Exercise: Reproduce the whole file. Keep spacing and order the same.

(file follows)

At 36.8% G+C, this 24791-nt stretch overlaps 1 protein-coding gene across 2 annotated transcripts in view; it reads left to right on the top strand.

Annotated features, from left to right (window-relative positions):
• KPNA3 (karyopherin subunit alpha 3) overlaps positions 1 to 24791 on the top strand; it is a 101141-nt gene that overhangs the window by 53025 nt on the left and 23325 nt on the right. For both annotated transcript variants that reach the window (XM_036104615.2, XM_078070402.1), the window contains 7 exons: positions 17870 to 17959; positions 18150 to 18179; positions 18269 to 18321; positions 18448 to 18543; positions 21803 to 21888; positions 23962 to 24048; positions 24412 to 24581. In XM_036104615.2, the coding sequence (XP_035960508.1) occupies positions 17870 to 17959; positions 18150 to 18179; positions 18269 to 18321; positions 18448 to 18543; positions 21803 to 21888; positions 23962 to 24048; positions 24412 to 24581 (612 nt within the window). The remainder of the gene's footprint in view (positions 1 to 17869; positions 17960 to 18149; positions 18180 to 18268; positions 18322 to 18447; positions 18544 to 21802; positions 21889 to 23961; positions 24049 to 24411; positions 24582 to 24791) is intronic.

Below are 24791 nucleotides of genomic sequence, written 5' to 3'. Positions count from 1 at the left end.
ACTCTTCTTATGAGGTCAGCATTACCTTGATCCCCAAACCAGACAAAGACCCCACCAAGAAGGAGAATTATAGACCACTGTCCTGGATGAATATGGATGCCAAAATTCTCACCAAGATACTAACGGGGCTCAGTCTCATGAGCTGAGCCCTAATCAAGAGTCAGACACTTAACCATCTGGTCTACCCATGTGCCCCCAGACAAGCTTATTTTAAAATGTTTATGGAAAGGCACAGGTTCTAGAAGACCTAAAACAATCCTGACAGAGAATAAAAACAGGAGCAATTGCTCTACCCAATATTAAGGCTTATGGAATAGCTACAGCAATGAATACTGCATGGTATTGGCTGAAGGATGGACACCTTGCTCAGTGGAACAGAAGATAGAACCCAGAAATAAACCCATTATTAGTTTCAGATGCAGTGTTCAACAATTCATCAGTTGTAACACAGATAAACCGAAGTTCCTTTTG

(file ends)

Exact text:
At 36.8% G+C, this 24791-nt stretch overlaps 1 protein-coding gene across 2 annotated transcripts in view; it reads left to right on the top strand.

Annotated features, from left to right (window-relative positions):
• KPNA3 (karyopherin subunit alpha 3) overlaps positions 1 to 24791 on the top strand; it is a 101141-nt gene that overhangs the window by 53025 nt on the left and 23325 nt on the right. For both annotated transcript variants that reach the window (XM_036104615.2, XM_078070402.1), the window contains 7 exons: positions 17870 to 17959; positions 18150 to 18179; positions 18269 to 18321; positions 18448 to 18543; positions 21803 to 21888; positions 23962 to 24048; positions 24412 to 24581. In XM_036104615.2, the coding sequence (XP_035960508.1) occupies positions 17870 to 17959; positions 18150 to 18179; positions 18269 to 18321; positions 18448 to 18543; positions 21803 to 21888; positions 23962 to 24048; positions 24412 to 24581 (612 nt within the window). The remainder of the gene's footprint in view (positions 1 to 17869; positions 17960 to 18149; positions 18180 to 18268; positions 18322 to 18447; positions 18544 to 21802; positions 21889 to 23961; positions 24049 to 24411; positions 24582 to 24791) is intronic.

Below are 24791 nucleotides of genomic sequence, written 5' to 3'. Positions count from 1 at the left end.
ACTCTTCTTATGAGGTCAGCATTACCTTGATCCCCAAACCAGACAAAGACCCCACCAAGAAGGAGAATTATAGACCACTGTCCTGGATGAATATGGATGCCAAAATTCTCACCAAGATACTAACGGGGCTCAGTCTCATGAGCTGAGCCCTAATCAAGAGTCAGACACTTAACCATCTGGTCTACCCATGTGCCCCCAGACAAGCTTATTTTAAAATGTTTATGGAAAGGCACAGGTTCTAGAAGACCTAAAACAATCCTGACAGAGAATAAAAACAGGAGCAATTGCTCTACCCAATATTAAGGCTTATGGAATAGCTACAGCAATGAATACTGCATGGTATTGGCTGAAGGATGGACACCTTGCTCAGTGGAACAGAAGATAGAACCCAGAAATAAACCCATTATTAGTTTCAGATGCAGTGTTCAACAATTCATCAGTTGTAACACAGATAAACCGAAGTTCCTTTTG